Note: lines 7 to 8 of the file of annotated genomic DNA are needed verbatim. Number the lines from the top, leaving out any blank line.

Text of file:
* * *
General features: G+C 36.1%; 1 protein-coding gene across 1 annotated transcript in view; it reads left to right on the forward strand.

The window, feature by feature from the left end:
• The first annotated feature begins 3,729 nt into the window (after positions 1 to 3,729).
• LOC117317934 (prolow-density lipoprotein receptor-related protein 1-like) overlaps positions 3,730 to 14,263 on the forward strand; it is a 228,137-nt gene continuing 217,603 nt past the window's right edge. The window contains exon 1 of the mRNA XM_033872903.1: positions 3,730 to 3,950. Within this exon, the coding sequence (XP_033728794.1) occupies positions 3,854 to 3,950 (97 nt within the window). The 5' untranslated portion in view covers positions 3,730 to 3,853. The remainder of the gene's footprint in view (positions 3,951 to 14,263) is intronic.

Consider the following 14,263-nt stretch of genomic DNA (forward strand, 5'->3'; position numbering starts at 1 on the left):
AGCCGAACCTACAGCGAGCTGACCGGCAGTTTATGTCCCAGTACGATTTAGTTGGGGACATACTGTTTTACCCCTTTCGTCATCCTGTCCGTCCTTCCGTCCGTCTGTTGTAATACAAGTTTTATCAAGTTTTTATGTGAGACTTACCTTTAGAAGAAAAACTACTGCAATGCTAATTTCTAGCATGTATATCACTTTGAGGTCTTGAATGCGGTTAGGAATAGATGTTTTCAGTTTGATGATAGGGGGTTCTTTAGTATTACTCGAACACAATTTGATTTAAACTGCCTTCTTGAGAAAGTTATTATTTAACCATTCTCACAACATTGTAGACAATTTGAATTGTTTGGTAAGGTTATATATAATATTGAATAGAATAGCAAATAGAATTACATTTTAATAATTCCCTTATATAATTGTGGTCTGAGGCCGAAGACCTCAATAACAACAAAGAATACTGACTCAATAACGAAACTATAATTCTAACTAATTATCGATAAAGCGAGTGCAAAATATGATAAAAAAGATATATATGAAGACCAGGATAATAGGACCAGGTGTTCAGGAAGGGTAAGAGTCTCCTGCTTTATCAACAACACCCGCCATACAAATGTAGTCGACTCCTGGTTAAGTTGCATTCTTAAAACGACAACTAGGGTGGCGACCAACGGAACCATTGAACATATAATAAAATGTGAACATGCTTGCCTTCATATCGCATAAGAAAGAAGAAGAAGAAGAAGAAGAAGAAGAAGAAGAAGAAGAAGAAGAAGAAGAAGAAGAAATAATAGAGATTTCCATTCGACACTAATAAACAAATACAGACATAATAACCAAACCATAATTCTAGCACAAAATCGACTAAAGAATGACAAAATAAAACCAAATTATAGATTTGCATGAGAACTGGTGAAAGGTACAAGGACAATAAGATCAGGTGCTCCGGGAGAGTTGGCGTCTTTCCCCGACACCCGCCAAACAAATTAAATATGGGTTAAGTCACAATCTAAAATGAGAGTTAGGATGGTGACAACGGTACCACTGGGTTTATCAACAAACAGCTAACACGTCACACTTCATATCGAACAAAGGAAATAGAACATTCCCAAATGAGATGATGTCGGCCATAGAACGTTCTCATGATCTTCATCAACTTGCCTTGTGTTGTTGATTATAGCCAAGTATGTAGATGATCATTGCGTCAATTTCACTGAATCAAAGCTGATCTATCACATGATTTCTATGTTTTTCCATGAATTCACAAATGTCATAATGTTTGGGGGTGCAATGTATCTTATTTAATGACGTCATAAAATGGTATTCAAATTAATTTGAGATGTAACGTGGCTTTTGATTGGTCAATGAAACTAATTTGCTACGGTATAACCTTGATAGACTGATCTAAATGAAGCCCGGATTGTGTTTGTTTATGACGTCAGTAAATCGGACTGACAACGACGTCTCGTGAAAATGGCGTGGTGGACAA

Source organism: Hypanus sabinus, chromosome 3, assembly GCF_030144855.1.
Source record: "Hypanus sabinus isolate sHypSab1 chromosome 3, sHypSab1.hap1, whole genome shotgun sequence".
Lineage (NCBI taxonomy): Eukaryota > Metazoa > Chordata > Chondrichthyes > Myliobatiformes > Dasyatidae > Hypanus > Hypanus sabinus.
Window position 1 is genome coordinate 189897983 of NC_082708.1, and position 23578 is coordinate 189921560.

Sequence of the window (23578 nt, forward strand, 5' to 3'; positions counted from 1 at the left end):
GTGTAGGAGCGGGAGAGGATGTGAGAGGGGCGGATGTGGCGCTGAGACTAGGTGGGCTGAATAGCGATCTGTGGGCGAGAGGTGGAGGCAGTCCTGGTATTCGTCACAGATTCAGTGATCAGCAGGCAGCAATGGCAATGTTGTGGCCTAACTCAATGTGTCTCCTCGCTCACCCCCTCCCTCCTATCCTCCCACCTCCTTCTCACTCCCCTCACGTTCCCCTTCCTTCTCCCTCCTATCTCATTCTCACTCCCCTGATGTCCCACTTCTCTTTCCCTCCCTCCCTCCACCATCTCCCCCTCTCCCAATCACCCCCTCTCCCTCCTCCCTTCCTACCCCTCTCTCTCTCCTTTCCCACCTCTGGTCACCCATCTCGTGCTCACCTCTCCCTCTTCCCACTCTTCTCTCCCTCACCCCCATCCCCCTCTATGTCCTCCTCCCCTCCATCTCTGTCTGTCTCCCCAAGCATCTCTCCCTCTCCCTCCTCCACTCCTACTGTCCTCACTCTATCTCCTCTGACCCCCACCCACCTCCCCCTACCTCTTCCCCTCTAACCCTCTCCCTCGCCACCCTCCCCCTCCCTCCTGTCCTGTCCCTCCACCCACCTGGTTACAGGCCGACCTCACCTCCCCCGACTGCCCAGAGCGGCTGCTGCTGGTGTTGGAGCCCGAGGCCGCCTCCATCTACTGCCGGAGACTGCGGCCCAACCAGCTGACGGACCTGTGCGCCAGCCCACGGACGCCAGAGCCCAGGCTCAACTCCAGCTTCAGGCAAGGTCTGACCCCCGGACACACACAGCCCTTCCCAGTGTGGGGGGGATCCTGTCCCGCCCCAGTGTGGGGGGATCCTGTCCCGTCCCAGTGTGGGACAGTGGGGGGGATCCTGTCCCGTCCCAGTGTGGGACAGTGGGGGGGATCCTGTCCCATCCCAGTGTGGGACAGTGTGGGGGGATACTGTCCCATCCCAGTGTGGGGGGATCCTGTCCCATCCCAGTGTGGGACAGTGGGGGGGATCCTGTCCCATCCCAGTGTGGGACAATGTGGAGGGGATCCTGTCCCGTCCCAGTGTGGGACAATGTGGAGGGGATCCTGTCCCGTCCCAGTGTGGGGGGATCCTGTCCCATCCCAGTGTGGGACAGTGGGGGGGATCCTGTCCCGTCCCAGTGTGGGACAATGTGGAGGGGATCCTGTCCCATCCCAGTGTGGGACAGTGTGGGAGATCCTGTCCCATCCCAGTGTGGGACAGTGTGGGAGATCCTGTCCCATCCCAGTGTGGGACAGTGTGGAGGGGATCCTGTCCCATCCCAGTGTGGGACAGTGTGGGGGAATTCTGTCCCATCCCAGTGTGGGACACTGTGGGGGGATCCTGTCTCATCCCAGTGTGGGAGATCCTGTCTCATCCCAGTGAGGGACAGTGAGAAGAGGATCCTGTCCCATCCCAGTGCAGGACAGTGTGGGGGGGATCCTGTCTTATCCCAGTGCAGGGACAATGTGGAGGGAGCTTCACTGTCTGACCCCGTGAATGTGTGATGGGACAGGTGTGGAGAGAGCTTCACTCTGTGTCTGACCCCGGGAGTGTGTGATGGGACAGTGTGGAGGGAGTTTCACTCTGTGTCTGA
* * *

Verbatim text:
Source organism: Hypanus sabinus, chromosome 3, assembly GCF_030144855.1.
Source record: "Hypanus sabinus isolate sHypSab1 chromosome 3, sHypSab1.hap1, whole genome shotgun sequence".